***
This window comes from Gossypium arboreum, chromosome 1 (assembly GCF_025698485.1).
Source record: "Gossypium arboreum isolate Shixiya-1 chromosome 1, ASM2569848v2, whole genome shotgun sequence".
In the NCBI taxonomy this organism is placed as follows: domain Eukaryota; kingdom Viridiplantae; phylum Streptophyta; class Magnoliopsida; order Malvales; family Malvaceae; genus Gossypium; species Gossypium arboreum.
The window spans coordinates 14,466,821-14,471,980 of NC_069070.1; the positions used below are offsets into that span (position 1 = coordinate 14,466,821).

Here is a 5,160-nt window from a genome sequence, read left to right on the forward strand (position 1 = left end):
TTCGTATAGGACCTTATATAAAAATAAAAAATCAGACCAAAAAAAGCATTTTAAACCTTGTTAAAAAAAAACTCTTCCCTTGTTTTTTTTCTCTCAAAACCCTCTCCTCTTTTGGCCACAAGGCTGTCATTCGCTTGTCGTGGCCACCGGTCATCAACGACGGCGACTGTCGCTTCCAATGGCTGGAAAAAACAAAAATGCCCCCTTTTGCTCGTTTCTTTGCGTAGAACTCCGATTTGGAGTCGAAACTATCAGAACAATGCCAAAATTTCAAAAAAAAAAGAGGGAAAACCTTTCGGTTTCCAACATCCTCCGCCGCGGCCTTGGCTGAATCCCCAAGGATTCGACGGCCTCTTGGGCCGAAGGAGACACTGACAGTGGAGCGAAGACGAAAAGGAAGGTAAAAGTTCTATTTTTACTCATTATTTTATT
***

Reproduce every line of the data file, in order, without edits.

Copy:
This window comes from Gossypium arboreum, chromosome 1 (assembly GCF_025698485.1).
Source record: "Gossypium arboreum isolate Shixiya-1 chromosome 1, ASM2569848v2, whole genome shotgun sequence".
In the NCBI taxonomy this organism is placed as follows: domain Eukaryota; kingdom Viridiplantae; phylum Streptophyta; class Magnoliopsida; order Malvales; family Malvaceae; genus Gossypium; species Gossypium arboreum.
The window spans coordinates 14,466,821-14,471,980 of NC_069070.1; the positions used below are offsets into that span (position 1 = coordinate 14,466,821).

Here is a 5,160-nt window from a genome sequence, read left to right on the forward strand (position 1 = left end):
TTCGTATAGGACCTTATATAAAAATAAAAAATCAGACCAAAAAAAGCATTTTAAACCTTGTTAAAAAAAAACTCTTCCCTTGTTTTTTTTCTCTCAAAACCCTCTCCTCTTTTGGCCACAAGGCTGTCATTCGCTTGTCGTGGCCACCGGTCATCAACGACGGCGACTGTCGCTTCCAATGGCTGGAAAAAACAAAAATGCCCCCTTTTGCTCGTTTCTTTGCGTAGAACTCCGATTTGGAGTCGAAACTATCAGAACAATGCCAAAATTTCAAAAAAAAAAGAGGGAAAACCTTTCGGTTTCCAACATCCTCCGCCGCGGCCTTGGCTGAATCCCCAAGGATTCGACGGCCTCTTGGGCCGAAGGAGACACTGACAGTGGAGCGAAGACGAAAAGGAAGGTAAAAGTTCTATTTTTACTCATTATTTTATT